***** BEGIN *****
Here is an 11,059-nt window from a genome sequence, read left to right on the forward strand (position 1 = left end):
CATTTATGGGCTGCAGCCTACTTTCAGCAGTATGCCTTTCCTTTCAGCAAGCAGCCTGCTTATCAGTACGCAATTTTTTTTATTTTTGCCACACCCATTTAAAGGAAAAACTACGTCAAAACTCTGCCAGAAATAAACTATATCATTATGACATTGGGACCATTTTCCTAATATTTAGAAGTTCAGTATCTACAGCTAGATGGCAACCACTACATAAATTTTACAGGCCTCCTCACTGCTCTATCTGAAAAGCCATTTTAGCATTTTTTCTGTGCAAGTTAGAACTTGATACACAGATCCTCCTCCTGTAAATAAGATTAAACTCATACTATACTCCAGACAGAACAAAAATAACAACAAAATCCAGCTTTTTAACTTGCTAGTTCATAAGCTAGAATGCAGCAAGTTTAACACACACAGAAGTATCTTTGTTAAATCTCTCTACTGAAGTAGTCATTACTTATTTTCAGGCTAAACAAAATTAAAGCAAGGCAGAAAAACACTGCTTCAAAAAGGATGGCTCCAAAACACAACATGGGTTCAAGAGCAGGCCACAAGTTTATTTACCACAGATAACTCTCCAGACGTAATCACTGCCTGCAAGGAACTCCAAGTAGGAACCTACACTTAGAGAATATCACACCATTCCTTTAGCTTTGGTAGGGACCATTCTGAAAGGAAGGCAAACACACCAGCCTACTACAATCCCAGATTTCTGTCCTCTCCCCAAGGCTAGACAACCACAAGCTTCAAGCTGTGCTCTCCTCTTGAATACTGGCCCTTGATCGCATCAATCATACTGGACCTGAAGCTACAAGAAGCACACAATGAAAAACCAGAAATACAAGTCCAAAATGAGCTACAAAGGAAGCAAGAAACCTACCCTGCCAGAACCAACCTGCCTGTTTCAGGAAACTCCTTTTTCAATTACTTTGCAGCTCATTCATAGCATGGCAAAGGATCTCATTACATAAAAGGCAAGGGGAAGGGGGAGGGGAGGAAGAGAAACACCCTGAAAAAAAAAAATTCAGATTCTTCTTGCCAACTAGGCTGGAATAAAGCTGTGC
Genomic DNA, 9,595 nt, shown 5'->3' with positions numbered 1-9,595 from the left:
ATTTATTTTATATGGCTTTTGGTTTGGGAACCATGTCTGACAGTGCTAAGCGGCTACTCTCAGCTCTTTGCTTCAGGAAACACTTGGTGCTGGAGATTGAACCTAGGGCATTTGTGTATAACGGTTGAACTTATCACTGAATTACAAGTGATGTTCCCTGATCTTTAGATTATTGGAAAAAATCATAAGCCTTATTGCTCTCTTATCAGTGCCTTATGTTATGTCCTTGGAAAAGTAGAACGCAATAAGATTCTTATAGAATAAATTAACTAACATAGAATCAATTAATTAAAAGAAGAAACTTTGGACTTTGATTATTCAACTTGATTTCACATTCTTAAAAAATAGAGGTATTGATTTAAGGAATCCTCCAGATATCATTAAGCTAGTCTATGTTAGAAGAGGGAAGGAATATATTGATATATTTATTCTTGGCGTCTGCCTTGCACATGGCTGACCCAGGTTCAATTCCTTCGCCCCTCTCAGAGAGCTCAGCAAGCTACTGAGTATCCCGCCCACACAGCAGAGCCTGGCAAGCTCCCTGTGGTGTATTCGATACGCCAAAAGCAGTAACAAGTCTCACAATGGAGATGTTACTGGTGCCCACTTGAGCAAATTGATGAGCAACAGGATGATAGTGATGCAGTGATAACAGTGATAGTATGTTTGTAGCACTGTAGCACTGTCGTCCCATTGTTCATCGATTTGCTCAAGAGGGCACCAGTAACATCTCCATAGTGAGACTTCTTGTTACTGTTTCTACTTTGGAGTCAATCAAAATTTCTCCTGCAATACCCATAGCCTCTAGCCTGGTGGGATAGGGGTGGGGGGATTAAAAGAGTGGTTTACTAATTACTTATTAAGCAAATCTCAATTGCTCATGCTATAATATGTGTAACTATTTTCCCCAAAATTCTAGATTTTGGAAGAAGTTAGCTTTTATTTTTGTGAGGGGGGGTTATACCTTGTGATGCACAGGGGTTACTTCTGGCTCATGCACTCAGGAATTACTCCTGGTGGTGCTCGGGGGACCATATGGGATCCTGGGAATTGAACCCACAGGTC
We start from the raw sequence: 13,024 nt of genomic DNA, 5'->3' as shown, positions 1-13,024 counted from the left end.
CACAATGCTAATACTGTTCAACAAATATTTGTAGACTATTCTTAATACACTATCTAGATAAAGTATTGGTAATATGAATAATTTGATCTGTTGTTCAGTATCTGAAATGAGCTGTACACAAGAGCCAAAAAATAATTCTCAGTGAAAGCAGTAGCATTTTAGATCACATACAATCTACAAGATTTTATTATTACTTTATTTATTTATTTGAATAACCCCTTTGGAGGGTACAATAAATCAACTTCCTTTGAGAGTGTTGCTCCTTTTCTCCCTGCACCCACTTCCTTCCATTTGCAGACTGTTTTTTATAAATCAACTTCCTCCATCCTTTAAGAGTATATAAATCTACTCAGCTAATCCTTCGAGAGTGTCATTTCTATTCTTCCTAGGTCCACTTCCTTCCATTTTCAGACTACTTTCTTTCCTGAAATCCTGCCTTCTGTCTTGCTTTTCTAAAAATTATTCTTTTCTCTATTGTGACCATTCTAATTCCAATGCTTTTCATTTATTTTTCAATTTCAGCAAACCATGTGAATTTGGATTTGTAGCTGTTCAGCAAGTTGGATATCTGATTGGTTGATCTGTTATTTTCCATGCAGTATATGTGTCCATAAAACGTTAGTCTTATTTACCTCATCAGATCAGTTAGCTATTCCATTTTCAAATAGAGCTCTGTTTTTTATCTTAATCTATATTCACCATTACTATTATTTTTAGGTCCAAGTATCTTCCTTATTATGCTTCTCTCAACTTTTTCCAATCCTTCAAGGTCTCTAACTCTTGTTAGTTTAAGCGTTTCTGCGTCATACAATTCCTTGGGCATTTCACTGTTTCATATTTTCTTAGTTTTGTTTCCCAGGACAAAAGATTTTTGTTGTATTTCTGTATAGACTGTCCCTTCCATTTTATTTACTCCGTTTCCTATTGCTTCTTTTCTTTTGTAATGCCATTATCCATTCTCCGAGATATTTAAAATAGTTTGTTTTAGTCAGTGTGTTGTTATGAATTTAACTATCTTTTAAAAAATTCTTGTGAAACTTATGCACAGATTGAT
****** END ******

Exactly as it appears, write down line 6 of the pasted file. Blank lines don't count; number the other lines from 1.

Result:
CACAATGCTAATACTGTTCAACAAATATTTGTAGACTATTCTTAATACACTATCTAGATAAAGTATTGGTAATATGAATAATTTGATCTGTTGTTCAGTATCTGAAATGAGCTGTACACAAGAGCCAAAAAATAATTCTCAGTGAAAGCAGTAGCATTTTAGATCACATACAATCTACAAGATTTTATTATTACTTTATTTATTTATTTGAATAACCCCTTTGGAGGGTACAATAAATCAACTTCCTTTGAGAGTGTTGCTCCTTTTCTCCCTGCACCCACTTCCTTCCATTTGCAGACTGTTTTTTATAAATCAACTTCCTCCATCCTTTAAGAGTATATAAATCTACTCAGCTAATCCTTCGAGAGTGTCATTTCTATTCTTCCTAGGTCCACTTCCTTCCATTTTCAGACTACTTTCTTTCCTGAAATCCTGCCTTCTGTCTTGCTTTTCTAAAAATTATTCTTTTCTCTATTGTGACCATTCTAATTCCAATGCTTTTCATTTATTTTTCAATTTCAGCAAACCATGTGAATTTGGATTTGTAGCTGTTCAGCAAGTTGGATATCTGATTGGTTGATCTGTTATTTTCCATGCAGTATATGTGTCCATAAAACGTTAGTCTTATTTACCTCATCAGATCAGTTAGCTATTCCATTTTCAAATAGAGCTCTGTTTTTTATCTTAATCTATATTCACCATTACTATTATTTTTAGGTCCAAGTATCTTCCTTATTATGCTTCTCTCAACTTTTTCCAATCCTTCAAGGTCTCTAACTCTTGTTAGTTTAAGCGTTTCTGCGTCATACAATTCCTTGGGCATTTCACTGTTTCATATTTTCTTAGTTTTGTTTCCCAGGACAAAAGATTTTTGTTGTATTTCTGTATAGACTGTCCCTTCCATTTTATTTACTCCGTTTCCTATTGCTTCTTTTCTTTTGTAATGCCATTATCCATTCTCCGAGATATTTAAAATAGTTTGTTTTAGTCAGTGTGTTGTTATGAATTTAACTATCTTTTAAAAAATTCTTGTGAAACTTATGCACAGATTGAT